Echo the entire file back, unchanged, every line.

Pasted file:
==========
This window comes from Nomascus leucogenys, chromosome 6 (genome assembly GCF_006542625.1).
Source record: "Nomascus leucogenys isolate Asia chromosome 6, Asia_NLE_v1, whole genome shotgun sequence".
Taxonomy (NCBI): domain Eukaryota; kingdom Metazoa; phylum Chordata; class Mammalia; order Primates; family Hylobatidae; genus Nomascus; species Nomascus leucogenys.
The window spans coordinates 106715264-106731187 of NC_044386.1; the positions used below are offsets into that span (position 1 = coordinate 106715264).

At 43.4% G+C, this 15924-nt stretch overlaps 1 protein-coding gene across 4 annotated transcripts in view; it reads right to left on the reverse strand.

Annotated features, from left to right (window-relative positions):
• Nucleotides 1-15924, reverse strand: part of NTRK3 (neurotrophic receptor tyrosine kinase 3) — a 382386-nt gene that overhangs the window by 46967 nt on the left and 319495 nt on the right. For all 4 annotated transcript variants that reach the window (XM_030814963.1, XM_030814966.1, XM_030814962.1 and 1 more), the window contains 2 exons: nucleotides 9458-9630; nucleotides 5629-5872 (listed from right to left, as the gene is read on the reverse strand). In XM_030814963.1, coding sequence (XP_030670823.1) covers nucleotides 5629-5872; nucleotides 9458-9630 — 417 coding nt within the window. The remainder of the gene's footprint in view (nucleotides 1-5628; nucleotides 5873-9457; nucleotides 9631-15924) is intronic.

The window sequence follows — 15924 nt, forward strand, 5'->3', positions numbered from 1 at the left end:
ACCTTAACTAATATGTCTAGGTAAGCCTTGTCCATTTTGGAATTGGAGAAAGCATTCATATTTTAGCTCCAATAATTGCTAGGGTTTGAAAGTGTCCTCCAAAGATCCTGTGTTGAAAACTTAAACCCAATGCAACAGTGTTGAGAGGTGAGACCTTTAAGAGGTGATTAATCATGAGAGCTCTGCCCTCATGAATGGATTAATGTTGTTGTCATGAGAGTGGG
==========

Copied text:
This window comes from Nomascus leucogenys, chromosome 6 (genome assembly GCF_006542625.1).
Source record: "Nomascus leucogenys isolate Asia chromosome 6, Asia_NLE_v1, whole genome shotgun sequence".
Taxonomy (NCBI): domain Eukaryota; kingdom Metazoa; phylum Chordata; class Mammalia; order Primates; family Hylobatidae; genus Nomascus; species Nomascus leucogenys.
The window spans coordinates 106715264-106731187 of NC_044386.1; the positions used below are offsets into that span (position 1 = coordinate 106715264).

At 43.4% G+C, this 15924-nt stretch overlaps 1 protein-coding gene across 4 annotated transcripts in view; it reads right to left on the reverse strand.

Annotated features, from left to right (window-relative positions):
• Nucleotides 1-15924, reverse strand: part of NTRK3 (neurotrophic receptor tyrosine kinase 3) — a 382386-nt gene that overhangs the window by 46967 nt on the left and 319495 nt on the right. For all 4 annotated transcript variants that reach the window (XM_030814963.1, XM_030814966.1, XM_030814962.1 and 1 more), the window contains 2 exons: nucleotides 9458-9630; nucleotides 5629-5872 (listed from right to left, as the gene is read on the reverse strand). In XM_030814963.1, coding sequence (XP_030670823.1) covers nucleotides 5629-5872; nucleotides 9458-9630 — 417 coding nt within the window. The remainder of the gene's footprint in view (nucleotides 1-5628; nucleotides 5873-9457; nucleotides 9631-15924) is intronic.

The window sequence follows — 15924 nt, forward strand, 5'->3', positions numbered from 1 at the left end:
ACCTTAACTAATATGTCTAGGTAAGCCTTGTCCATTTTGGAATTGGAGAAAGCATTCATATTTTAGCTCCAATAATTGCTAGGGTTTGAAAGTGTCCTCCAAAGATCCTGTGTTGAAAACTTAAACCCAATGCAACAGTGTTGAGAGGTGAGACCTTTAAGAGGTGATTAATCATGAGAGCTCTGCCCTCATGAATGGATTAATGTTGTTGTCATGAGAGTGGG